Written by Kelsey Aulakh
On Nov. 21, Chinese Ambassador to Kenya, Liu Guangyuan, urged for greater Africa and Chinese media cooperation as he deemed the misrepresentation by the Western media of Africa-China relations to be, “unacceptable.” He sees a biased Western media that has a tendency to focus on negative subjects such as war, poverty, and diseases in African countries rather than on highlighting the continent’s positive transformations.
“There’s still a narrative in our minds … that Africa is backward and Africans have got to become like us – ‘we have got to change them.’ I think that Africans feel that and the young African generation that’s coming through are now very resentful of that,” explains David Shinn, former U.S. ambassador to Burkina Faso and Ethiopia.
This ‘backward’ narrative has worked to the benefit of Chinese leaders, who have expressed no interest in changing African countries.
Changing U.S. narrative, rising Chinese influence
In recent years, while the U.S. has been primarily concerned with security issues and relationships in the Middle East, China has established strengthening its sub-Saharan African ties, particularly through multilateral institutions like the African Union (AU), as its priority. The new AU headquarters in Addis Ababa, Ethiopia has been called, “China’s gift to Africa,” as the Chinese funded the $200 million dollar project.
The Chinese have even supported the AU in key sectors such as peace and security by conducting training courses at the Peace & Security Department in China, as well as contributing to efforts on the ground, particularly with the African Union Mission in Somalia (AMISOM) and the United Nations – AU Mission in Darfur (UNAMID).
Whether or not this is due to a mounting feeling of U.S. wariness with regard to Chinese influence, the United States has recently acted to alter its previous narrative and perception of the continent.
In what some saw as an attempt by the U.S. to showcase its influence in an area increasingly dominated by Chinese investments, President Barack Obama visited Senegal, South Africa, and Tanzania in July of this year. Focusing less on human rights and democracy concerns than previous U.S. delegations, he announced in Tanzania that the United States aspires to maintain a relationship based on trade and partnership rather than just charitable aid.
Obama dances as he arrives in Dar Es Salaam, Tanzania on July 1st, 2013 [Photo credit: Saul Loeb/AFP/Getty Images]
Nature of China’s influence
The Chinese ambassador is right to note that China’s involvement in Africa has been instrumental in many positive ways. Although some have looked at China’s financial investments ($75 billion in aid and development projects in the past decade) and alluded to other motives behind its African involvement, such as Beijing’s quest for natural resources, recent data on Chinese finance on the continent suggest otherwise.
The Chinese government has put hundreds of millions of dollars into other sectors, such as health and education. In Liberia, for instance, China has financed a malaria prevention center. In Mozambique, a Chinese project funded a National School for Visual Arts.
Benefits from trade are obviously at the forefront of Chinese activities. The health and education initiatives are most likely a means to an end, whereby the Chinese seek to increase both domestic and international support for their involvement on the continent.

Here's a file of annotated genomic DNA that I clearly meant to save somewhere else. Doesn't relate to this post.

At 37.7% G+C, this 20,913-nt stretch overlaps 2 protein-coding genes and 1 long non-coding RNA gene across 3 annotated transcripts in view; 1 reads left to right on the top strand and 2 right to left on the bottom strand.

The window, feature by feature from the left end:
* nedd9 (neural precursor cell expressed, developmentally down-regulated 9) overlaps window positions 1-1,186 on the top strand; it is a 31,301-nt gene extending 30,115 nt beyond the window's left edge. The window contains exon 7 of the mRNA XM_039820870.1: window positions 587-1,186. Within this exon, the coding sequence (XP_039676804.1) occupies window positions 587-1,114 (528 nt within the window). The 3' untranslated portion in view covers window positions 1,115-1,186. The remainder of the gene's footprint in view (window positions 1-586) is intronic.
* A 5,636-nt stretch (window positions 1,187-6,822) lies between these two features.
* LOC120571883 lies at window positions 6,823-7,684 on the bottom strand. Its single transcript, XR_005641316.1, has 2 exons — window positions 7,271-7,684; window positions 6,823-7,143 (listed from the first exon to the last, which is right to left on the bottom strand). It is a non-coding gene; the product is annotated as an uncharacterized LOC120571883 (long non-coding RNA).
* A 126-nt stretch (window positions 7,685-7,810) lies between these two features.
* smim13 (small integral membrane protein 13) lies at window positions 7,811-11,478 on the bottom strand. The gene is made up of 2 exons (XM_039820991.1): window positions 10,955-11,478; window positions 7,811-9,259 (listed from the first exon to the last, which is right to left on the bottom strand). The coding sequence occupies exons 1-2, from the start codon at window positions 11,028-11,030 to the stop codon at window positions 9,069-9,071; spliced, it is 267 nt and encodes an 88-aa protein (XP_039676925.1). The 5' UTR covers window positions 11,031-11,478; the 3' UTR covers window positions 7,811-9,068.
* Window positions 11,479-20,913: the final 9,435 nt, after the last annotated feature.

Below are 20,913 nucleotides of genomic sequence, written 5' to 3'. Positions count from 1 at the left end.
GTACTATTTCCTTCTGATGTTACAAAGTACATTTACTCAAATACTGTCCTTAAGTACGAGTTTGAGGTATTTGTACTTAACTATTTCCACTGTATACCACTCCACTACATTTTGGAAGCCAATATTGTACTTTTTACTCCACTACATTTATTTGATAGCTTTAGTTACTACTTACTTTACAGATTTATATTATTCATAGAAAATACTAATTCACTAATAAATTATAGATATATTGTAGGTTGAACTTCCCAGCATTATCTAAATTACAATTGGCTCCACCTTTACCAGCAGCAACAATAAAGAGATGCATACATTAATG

Intentions aside, Africans generally look kindly on Beijing. Polls are infrequently conducted, but a 2007 Pew Center Research survey found that in the Ivory Coast, Mali, Kenya, Senegal, Ghana, Nigeria, Tanzania, and Ethiopia, between 67% and 92% of respondents held a favorable view of Beijing.
A doctor from the Chinese medical assistance team to Tanzania examines a patient with heart disease [Photo credit: Embassy of China]
What’s next for the U.S.
With this new focus on “partnership,” it is clear that the U.S. may have decided to remain closely involved in African economic affairs. However, it may be too little, too late. Although western countries are still important in the energy sector, as shown by President Obama’s recent Power Africa initiative – a commitment to expand energy access throughout the continent – so far, China has managed to secure a greater share of investments in the mineral, infrastructure, and telecommunications sectors.
If the U.S. sincerely wants to remain influential, it should work harder and faster in order to expand economic and political ties with a larger portion of the continent, rather than concentrating on only a few African states.
China’s influence is quickly growing: last month, the Chinese announced plans to build a strong naval force to protect the Indian Ocean’s shipping lanes that usually carry resources from the Persian Gulf and Africa. This may pose a direct challenge to the U.S., as the Indian Ocean has historically been dominated by the U.S. Navy and its aircraft carriers.
Four of the top-ten fastest growing economies in 2013 in terms of GDP percentage, are in Africa. It is safe to assume that their growth will most likely be sustainable thanks to their newly-found resource wealth. The U.S. must double its efforts if it hopes to harness their potential and maintain clout. China is definitely not taking any time off the job.
- China to pour US$1 trillion into African investments (wantchinatimes.com)
- And Then There Were Three: China’s Spending Power Entices Taiwanese Ally (forbes.com)
- The Silliness of “China in Africa” (nationalinterest.org)